Go take out a really stiff snowboard. Better yet, take it into the trees and try to control it, even at slow speeds. Seriously. If it’s not your style, you’ll get bucked around wild bronco style, like the board is riding you versus you riding the board. It’s not a good feeling, but it’s a good reason to get out your flex meter and find out what stiffness fits your style of riding before buying a snowboard.
First, the two types of flex:
Torsional Flex is the flex across the width of a snowboard, between the two edges, and defines how a board holds its edge. More (softer) torsional flex will make it easier to twist the board and initiate sharp-radius turns, and manipulate the board on park features.
Longitudinal Flex…. you guessed it, is the flex of the snowboard going the long way, from tip to tail. Freestyle riders prefer a softer longitudinal flex as well, for laying down ‘butters’, boardslides and bonks without catching an edge.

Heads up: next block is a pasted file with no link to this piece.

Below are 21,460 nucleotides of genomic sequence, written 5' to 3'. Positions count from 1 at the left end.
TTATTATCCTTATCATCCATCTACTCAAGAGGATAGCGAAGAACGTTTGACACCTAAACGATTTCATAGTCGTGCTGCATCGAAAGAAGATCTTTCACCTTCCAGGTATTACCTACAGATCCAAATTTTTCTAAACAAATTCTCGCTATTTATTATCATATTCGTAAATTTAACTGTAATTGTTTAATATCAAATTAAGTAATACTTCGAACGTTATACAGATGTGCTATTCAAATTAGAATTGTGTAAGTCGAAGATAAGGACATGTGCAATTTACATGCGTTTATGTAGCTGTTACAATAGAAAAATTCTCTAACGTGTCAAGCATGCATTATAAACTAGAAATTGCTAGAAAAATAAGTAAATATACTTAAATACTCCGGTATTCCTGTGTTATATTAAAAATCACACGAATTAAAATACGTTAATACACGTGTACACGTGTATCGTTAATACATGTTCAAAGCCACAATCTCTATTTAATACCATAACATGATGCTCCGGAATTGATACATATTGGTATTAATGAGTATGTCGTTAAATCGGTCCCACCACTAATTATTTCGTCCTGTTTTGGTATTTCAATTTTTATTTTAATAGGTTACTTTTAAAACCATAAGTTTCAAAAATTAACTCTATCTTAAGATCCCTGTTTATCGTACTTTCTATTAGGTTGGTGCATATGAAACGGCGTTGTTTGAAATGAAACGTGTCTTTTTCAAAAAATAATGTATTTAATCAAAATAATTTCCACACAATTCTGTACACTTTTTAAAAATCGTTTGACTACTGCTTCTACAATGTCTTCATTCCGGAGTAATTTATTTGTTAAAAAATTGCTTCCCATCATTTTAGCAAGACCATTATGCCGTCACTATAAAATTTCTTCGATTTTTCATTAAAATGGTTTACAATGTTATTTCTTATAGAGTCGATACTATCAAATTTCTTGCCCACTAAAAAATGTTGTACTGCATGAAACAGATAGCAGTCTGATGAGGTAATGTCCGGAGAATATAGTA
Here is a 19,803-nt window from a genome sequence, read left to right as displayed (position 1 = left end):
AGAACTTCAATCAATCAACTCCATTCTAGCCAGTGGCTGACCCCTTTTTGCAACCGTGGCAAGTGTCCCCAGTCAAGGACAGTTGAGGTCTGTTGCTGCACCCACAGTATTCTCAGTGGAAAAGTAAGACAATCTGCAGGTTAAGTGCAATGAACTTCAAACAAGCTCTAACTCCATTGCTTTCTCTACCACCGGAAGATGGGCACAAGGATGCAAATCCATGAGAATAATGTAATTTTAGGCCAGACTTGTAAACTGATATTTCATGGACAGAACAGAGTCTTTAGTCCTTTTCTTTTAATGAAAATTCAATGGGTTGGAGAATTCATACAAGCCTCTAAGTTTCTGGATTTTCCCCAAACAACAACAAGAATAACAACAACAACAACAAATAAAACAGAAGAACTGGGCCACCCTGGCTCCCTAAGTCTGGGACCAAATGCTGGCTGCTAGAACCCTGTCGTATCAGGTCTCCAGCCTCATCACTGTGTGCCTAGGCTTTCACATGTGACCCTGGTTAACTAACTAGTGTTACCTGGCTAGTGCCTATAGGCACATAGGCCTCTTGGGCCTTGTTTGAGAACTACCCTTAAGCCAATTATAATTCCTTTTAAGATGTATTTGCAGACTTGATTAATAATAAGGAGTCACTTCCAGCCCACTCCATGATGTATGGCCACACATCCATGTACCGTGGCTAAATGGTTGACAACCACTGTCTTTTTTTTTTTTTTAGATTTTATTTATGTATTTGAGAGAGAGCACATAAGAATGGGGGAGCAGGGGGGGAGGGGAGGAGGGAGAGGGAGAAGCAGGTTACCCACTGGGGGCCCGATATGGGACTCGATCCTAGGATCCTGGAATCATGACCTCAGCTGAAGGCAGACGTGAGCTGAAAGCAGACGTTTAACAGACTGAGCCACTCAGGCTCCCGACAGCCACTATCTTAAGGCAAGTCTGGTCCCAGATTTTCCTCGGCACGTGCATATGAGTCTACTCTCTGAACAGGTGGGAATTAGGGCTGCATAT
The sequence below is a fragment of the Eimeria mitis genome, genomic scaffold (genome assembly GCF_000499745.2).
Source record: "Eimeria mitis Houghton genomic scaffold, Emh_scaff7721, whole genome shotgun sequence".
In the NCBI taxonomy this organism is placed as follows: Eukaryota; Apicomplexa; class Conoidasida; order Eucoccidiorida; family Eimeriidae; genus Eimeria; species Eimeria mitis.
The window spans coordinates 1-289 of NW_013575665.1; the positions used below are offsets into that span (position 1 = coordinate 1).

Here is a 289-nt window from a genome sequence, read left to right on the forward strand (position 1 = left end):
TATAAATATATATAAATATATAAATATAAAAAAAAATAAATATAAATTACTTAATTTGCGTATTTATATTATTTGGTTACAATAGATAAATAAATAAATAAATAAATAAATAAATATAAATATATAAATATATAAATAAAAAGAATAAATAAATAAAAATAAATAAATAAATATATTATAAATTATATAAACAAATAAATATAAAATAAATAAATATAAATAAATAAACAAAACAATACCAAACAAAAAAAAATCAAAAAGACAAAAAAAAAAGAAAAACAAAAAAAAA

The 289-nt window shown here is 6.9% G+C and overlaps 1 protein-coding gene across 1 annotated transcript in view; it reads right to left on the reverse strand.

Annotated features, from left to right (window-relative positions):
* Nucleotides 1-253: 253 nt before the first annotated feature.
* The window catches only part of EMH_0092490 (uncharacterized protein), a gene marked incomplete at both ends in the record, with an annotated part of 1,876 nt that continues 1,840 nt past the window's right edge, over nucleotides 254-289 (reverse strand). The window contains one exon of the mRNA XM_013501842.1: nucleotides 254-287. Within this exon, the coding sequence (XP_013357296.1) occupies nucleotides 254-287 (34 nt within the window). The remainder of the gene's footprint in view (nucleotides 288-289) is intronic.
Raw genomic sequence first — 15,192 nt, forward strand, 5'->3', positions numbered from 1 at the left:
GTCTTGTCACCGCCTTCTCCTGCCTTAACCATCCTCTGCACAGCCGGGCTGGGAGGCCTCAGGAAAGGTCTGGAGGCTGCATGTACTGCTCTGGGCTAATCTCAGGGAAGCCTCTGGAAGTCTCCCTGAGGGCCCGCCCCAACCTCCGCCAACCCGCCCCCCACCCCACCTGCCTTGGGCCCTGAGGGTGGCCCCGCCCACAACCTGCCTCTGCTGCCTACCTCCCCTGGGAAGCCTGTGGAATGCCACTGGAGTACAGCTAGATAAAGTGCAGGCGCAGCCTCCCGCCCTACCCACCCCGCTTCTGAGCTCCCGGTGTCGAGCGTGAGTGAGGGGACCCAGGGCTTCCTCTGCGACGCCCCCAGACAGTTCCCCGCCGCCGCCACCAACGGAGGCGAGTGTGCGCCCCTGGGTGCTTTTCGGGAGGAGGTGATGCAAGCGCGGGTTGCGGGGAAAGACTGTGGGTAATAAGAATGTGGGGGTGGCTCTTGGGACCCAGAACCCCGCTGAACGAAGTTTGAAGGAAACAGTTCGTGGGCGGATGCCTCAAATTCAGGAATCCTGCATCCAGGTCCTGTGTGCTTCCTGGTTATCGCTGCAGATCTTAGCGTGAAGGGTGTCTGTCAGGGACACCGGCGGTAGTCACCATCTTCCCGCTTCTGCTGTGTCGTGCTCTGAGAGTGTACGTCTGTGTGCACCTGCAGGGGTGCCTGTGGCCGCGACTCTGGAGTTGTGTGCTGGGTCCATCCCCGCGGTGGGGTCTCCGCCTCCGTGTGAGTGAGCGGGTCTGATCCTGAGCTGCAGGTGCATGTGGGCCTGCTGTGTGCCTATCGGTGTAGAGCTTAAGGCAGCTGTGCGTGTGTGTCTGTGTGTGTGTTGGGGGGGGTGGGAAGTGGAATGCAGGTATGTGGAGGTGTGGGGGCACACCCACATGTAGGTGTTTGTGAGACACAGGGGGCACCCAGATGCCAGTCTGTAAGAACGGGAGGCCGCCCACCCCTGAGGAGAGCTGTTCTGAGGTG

The longitudinal flex will either be balanced through the length of the board or progressive, ie. progressively stiffer towards the nose, or softer. For example, a softer nose than tail is ideal for soft snow because it resists diving beneath the surface, while the stiffer tail helps maintain edge control and create ‘pop’.
Really it comes down to personal preference, and most boards will have a flex rating on a scale of 1-10. Once you’ve gauged your own flex preferences, that’s a good place to start. And remember, the softer the flex the easier a board is to turn, but if it’s too soft you won’t feel stable committing to turns at high speed. -MH